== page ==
Online holiday sales are expected to grow 8% this year, compared with 5.8% a year ago with flat retail sales overall, according to the National Retail Federation. While online shopping is often a boon to sales, it can be a drag on profits as brick-and-mortar retailers ship products to their customers’ homes while maintaining storefronts. Free shipping to the customer is not free for the vendor. UPS predicts deliveries will increase 10% to a record 630 million packages between Black Friday and New Year’s Eve this year. The USPS is expecting to deliver 600 million packages during the same period, an increase of 11% from last year, while Fed Ex is expected to deliver 12% more packages.
Delivery Challenges Abound:
1- Single-family Housing. Customers may not want packages delivered to their residences, left at the door. Some are using their workplace for deliveries which will undoubtedly result in challenges.
2- Multi-family Housing. A challenge is evolving. With the onslaught of packages delivered to multi-family housing complexes, package storage and delivery to end consumers is an escalating problem. The Wall Street Journal’s Laura Kusisto recently reported on the impact of the deluge of boxes on landlords. Rising tides of packages have no good place to go. Landlords are challenged to store and distribute packages. Management offices of apartment buildings have become de facto receiving centers grappling with recording packages, tracking tenants down to pick them up, and finding places to store the parcels. Some landlords may begin to refuse packages, then what…?
3- High Cost of Delivery. Retailers such as Target Corp., Urban Outfitters Inc., and Pier 1 Imports Inc. have all reported faster growth in online sales than sales in stores, but are struggling to manage the high costs of delivery. Shipping fees to deliver clothing can cost as much as $4 to $10 per package depending on the carrier, says Gordon Glazer, director of modal optimization strategy for shipping consultancy Shipware LLC. Investment in the technology and infrastructure to handle e-commerce fulfillment also weighs on margins. “Profitability is the biggest challenge because costs are rising faster than revenue,” a JDA report said.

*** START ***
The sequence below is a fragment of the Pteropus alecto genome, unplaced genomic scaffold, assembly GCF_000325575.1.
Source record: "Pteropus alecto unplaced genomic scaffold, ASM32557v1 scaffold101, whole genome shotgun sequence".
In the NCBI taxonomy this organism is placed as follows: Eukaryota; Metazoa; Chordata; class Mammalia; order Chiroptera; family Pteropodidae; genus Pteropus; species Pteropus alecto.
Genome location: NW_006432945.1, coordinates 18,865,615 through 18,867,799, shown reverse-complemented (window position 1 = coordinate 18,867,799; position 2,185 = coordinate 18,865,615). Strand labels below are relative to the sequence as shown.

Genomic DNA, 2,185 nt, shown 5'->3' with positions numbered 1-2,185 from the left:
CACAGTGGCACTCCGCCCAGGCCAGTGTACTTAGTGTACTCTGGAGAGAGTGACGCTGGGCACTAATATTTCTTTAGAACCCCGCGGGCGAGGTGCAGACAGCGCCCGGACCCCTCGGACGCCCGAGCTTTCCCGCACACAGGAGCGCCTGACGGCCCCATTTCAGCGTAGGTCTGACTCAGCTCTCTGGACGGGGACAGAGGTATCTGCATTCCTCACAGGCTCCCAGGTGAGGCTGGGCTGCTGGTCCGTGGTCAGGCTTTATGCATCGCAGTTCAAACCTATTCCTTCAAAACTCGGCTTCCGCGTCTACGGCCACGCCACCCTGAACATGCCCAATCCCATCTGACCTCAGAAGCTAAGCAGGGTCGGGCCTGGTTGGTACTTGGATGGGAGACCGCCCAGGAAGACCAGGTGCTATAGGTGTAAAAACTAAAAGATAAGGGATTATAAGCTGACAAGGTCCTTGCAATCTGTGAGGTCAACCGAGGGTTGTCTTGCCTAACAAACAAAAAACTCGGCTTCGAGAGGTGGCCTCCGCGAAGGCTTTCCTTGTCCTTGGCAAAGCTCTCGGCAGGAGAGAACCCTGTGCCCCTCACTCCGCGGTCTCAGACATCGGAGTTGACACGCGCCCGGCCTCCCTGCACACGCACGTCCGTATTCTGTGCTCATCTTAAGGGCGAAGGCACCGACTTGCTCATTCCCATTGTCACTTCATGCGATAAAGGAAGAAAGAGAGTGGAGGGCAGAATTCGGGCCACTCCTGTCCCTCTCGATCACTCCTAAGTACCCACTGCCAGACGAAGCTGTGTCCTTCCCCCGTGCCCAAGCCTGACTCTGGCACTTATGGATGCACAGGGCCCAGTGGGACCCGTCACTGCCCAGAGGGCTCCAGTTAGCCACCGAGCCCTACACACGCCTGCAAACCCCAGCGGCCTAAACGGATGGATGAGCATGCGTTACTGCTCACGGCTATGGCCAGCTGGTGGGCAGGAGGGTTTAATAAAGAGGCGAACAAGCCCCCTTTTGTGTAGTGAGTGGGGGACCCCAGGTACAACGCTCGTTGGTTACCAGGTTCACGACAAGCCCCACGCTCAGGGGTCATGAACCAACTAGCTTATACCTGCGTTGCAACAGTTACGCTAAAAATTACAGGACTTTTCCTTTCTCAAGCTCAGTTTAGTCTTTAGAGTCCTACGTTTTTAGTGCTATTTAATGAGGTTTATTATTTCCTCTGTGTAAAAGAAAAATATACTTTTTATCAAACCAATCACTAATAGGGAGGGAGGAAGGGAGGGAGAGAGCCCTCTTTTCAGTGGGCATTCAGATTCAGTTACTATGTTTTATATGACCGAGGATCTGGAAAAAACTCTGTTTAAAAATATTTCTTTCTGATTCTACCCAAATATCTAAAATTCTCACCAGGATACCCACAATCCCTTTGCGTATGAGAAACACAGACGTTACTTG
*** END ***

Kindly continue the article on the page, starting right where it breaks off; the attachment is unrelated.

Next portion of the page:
How will package delivery services adapt to changing requirements as more residential complexes refuse delivery? Perhaps existing package delivery services will provide new offerings. Intermediary localized storage and delivery services may spring up generating employment and investment opportunities. An Über-like resource sharing concept using excess capacity at existing storage facilities might be an option. Housing complexes built with the new economy in mind may offer these highly demanded services and command premium pricing.
1. In-Store Pickup. Buy online, pickup in store isn’t working as well as the store owners had hoped according to a recent study. A JDA Software Group Inc. survey showed that of the 35% who opted to buy online and pick up goods in a store in the past year, 50% encountered problems getting their purchases. “This is a surprisingly high failure rate of a strategy meant to offset the high costs of conducting e-commerce”, said Wayne Usie, senior vice president of retail at JDA. Offering products online may be easy, but getting the goods to consumers can be a burden on the bottom line. Companies are experimenting with fees for home delivery and offering free in-store pickup in part to address the cost issue, analysts say.